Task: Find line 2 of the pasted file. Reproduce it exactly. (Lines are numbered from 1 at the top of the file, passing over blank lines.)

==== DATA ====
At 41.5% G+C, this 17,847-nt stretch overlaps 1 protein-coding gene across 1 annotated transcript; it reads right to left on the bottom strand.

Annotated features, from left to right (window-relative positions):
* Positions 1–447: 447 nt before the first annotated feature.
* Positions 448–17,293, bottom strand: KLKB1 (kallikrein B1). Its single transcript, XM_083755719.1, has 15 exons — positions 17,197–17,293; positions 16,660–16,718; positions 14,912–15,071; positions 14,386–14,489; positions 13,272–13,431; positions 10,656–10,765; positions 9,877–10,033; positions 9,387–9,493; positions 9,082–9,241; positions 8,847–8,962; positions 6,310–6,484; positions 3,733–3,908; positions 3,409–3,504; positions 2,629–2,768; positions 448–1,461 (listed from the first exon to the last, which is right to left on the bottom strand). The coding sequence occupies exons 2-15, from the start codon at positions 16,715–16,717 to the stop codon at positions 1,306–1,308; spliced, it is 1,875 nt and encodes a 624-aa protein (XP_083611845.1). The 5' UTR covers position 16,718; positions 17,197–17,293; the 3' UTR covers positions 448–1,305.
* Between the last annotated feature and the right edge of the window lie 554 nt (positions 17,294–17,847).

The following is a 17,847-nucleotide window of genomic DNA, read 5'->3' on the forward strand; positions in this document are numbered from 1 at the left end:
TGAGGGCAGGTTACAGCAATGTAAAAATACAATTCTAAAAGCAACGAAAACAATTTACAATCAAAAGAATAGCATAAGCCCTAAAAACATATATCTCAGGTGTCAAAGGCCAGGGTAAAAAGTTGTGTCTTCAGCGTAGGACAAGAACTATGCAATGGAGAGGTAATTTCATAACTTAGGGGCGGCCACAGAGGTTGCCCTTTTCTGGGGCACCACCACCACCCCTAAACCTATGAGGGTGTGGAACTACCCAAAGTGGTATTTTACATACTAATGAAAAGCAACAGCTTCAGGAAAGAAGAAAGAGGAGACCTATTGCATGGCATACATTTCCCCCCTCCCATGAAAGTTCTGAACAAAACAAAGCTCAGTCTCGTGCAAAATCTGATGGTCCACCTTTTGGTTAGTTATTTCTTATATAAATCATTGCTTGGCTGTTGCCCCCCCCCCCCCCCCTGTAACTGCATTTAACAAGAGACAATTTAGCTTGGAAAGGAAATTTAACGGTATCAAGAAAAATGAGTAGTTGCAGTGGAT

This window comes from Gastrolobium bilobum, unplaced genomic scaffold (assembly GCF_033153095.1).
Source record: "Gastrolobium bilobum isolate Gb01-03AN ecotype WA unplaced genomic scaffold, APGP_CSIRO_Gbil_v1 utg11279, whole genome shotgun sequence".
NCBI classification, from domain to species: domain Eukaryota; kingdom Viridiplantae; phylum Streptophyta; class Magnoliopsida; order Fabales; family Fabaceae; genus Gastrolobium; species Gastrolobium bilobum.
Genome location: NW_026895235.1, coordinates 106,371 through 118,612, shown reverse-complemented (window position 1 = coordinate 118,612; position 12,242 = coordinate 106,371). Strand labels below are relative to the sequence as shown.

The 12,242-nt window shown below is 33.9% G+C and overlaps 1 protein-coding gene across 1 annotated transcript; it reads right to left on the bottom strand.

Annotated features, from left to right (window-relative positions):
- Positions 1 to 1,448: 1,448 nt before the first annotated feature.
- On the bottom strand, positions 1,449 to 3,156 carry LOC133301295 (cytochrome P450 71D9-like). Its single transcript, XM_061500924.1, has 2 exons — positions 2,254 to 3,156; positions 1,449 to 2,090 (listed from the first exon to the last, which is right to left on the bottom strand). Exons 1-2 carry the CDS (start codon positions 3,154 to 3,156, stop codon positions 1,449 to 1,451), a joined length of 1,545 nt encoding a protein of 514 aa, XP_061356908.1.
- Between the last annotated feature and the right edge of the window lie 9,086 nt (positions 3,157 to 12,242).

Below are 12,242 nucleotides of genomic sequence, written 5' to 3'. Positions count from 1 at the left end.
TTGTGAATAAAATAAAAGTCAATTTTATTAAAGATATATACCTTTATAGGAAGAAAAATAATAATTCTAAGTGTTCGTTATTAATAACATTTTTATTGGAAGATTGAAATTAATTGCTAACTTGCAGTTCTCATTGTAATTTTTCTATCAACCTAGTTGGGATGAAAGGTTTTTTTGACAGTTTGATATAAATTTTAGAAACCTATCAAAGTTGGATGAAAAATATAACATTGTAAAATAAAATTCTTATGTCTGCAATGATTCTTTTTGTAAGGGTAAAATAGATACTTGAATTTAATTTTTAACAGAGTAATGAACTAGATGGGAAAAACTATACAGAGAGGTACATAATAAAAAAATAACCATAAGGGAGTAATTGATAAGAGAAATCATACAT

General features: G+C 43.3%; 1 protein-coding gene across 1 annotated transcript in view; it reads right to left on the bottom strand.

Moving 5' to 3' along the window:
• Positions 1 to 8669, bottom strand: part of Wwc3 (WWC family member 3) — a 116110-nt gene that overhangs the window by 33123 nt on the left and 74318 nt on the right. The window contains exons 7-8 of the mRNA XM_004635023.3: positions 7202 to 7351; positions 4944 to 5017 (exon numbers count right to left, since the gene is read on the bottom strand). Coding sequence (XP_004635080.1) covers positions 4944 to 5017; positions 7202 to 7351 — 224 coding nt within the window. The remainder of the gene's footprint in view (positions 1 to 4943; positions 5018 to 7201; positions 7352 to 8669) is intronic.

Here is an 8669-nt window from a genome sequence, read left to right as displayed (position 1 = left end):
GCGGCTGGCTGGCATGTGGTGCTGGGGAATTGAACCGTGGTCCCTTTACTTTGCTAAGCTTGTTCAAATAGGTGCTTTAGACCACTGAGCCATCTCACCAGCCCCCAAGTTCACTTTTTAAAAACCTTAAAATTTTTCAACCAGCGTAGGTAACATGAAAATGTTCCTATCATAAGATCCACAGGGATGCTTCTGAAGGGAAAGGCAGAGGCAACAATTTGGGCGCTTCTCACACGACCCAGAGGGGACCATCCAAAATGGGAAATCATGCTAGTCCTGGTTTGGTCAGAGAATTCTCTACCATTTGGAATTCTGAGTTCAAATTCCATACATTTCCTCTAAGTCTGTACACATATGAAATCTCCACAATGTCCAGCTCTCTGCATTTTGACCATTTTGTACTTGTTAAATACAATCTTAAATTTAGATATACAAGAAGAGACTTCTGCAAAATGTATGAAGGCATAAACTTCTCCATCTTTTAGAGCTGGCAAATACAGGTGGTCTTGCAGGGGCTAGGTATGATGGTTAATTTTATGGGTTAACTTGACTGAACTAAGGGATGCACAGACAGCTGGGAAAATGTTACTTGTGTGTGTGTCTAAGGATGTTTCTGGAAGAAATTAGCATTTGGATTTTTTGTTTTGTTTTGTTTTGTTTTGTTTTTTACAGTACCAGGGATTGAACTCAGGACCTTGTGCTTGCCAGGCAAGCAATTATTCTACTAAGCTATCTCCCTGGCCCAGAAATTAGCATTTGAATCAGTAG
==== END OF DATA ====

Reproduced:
Annotated features, from left to right (window-relative positions):